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[hahy-muh n]
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noun Anatomy.
  1. a fold of mucous membrane partly closing the external orifice of the vagina in a virgin.

Origin of hymen

1605–15; < Late Latin hymēn < Greek hymḗn skin, membrane, the virginal membrane


[hahy-muh n]
  1. the ancient Greek god of marriage.
Dictionary.com Unabridged Based on the Random House Unabridged Dictionary, © Random House, Inc. 2018

Examples from the Web for hymen

Historical Examples

  • I shall toe the scratch if you arrange that I lead the American to the altar of Hymen.

    The Island Mystery

    George A. Birmingham

  • Mars does not borrow the torch of Hymen to light the little aberrations of Venus!

  • So has ended the first stage, in the benign presence of Hymen.

    Benjamin Franklin

    John Torrey Morse, Jr.

  • It begins to burn, and will soon shine bright on the shrine of Hymen.'

    The Last Days of Pompeii

    Edward George Bulwer-Lytton

  • But if she should consent to become his without the blessing of Hymen?

British Dictionary definitions for hymen


  1. anatomy a fold of mucous membrane that partly covers the entrance to the vagina and is usually ruptured when sexual intercourse takes place for the first time
Derived Formshymenal, adjective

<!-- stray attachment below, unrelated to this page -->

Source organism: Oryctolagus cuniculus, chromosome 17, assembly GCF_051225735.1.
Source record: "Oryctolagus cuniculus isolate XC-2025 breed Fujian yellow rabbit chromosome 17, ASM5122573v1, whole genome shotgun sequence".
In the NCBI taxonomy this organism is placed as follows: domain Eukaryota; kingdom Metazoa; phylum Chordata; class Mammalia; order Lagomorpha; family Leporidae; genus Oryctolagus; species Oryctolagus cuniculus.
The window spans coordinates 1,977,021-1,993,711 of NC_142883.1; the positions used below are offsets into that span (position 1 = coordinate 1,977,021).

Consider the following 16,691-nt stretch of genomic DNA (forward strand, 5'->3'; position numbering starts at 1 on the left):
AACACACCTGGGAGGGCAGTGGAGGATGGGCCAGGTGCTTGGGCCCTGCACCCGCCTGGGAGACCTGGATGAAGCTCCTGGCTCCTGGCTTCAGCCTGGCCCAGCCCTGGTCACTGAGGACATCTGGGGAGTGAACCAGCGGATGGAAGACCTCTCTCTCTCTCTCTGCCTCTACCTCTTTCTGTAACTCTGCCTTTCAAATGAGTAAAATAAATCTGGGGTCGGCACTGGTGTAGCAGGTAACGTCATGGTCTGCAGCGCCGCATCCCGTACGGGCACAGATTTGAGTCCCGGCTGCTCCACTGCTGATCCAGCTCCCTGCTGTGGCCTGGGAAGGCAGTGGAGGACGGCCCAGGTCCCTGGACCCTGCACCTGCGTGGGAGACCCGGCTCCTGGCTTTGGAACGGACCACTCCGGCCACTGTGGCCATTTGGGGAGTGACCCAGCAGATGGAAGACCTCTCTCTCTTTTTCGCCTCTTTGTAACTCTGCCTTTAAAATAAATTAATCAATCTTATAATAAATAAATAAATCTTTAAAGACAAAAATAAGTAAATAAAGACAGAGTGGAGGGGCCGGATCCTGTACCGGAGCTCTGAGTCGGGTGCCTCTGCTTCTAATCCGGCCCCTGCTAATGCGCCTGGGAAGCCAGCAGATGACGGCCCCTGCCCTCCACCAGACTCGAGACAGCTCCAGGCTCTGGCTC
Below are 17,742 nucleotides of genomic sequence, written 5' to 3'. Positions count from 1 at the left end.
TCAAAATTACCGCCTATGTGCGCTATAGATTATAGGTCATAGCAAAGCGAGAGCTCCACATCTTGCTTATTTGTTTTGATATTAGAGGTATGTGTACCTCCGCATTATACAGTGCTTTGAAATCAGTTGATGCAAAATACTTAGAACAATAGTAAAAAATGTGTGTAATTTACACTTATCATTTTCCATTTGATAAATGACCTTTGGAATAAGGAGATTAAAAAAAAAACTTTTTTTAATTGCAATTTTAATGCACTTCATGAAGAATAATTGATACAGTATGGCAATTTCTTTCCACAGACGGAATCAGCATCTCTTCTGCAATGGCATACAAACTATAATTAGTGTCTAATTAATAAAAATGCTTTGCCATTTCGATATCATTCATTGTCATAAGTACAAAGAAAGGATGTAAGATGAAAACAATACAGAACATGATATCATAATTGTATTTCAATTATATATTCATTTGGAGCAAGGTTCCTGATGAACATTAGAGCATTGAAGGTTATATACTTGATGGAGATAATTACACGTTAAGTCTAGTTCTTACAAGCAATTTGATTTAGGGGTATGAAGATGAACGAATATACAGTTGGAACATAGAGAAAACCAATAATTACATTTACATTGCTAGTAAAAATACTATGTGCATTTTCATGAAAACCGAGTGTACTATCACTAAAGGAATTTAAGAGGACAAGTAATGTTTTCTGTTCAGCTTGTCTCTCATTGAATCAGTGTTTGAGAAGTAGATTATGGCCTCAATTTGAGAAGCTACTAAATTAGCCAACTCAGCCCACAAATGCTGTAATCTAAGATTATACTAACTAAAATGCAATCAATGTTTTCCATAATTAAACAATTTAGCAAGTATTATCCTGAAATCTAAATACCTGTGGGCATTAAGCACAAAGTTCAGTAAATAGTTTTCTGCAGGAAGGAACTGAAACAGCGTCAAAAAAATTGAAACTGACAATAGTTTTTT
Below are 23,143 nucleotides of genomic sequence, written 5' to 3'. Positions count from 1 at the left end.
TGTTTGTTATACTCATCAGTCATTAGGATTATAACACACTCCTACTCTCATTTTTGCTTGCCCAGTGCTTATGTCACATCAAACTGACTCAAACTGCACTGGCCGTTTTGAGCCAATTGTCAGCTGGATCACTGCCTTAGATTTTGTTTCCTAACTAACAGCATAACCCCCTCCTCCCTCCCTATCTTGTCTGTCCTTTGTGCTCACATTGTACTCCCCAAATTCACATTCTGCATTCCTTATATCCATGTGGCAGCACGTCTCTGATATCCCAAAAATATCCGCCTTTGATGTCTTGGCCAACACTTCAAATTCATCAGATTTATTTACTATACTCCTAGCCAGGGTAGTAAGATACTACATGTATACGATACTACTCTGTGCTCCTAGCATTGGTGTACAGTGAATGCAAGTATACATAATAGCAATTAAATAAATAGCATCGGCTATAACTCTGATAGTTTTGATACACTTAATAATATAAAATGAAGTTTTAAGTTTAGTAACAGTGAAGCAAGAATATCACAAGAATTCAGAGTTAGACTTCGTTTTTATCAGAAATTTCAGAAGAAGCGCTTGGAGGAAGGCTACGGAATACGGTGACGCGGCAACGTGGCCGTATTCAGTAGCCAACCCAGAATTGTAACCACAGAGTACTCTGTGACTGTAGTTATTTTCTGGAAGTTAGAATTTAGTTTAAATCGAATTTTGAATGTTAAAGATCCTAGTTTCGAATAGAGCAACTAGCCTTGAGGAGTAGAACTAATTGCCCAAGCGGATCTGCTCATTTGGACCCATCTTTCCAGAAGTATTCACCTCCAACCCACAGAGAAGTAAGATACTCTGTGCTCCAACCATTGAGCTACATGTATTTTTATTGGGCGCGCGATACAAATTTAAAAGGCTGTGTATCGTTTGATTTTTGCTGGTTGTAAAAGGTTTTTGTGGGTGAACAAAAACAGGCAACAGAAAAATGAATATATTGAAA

Word Origin

C17: from Greek: membrane


  1. the Greek and Roman god of marriage
Collins English Dictionary - Complete & Unabridged 2012 Digital Edition © William Collins Sons & Co. Ltd. 1979, 1986 © HarperCollins Publishers 1998, 2000, 2003, 2005, 2006, 2007, 2009, 2012

Word Origin and History for hymen


1610s, from French hymen (16c.), from medical Latin, ultimately from Greek hymen "membrane (especially 'virginal membrane,' the membrane par excellence); thin skin," from PIE *syu-men-, from root *syu- "to bind, sew" (see sew). Originally any membrane; present specific meaning begins with Vesalius in the 1555 edition of De humani corporis fabrica. Apparently not directly connected to Hymen, the god of marriage, but sharing the same root and supposed to be related in folk etymology.


1580s, Greek god of marriage, represented as a youth carrying a torch and a veil, perhaps etymologically "the joiner," literally "the one who sews" (two together); see hymen.

Online Etymology Dictionary, © 2010 Douglas Harper

hymen in Medicine


([object Object])
  1. A membranous fold of tissue that partly or completely occludes the external vaginal orifice.
Related formshymen•al adj.
The American Heritage® Stedman's Medical Dictionary Copyright © 2002, 2001, 1995 by Houghton Mifflin Company. Published by Houghton Mifflin Company.

hymen in Science


  1. A mucous membrane that partly closes the opening of the vagina.
The American Heritage® Science Dictionary Copyright © 2011. Published by Houghton Mifflin Harcourt Publishing Company. All rights reserved.

hymen in Culture



The Greek god of the wedding feast.



A thin fold of mucous membrane that covers all or part of the entrance to the vagina.


An apparently intact hymen is valued in some cultures as proof of virginity in a bride; this “proof,” however, is not accurate. The hymen may appear incomplete in a virgin, and it may appear intact in a woman who has engaged in sexual intercourse.
The New Dictionary of Cultural Literacy, Third Edition Copyright © 2005 by Houghton Mifflin Harcourt Publishing Company. Published by Houghton Mifflin Harcourt Publishing Company. All rights reserved.
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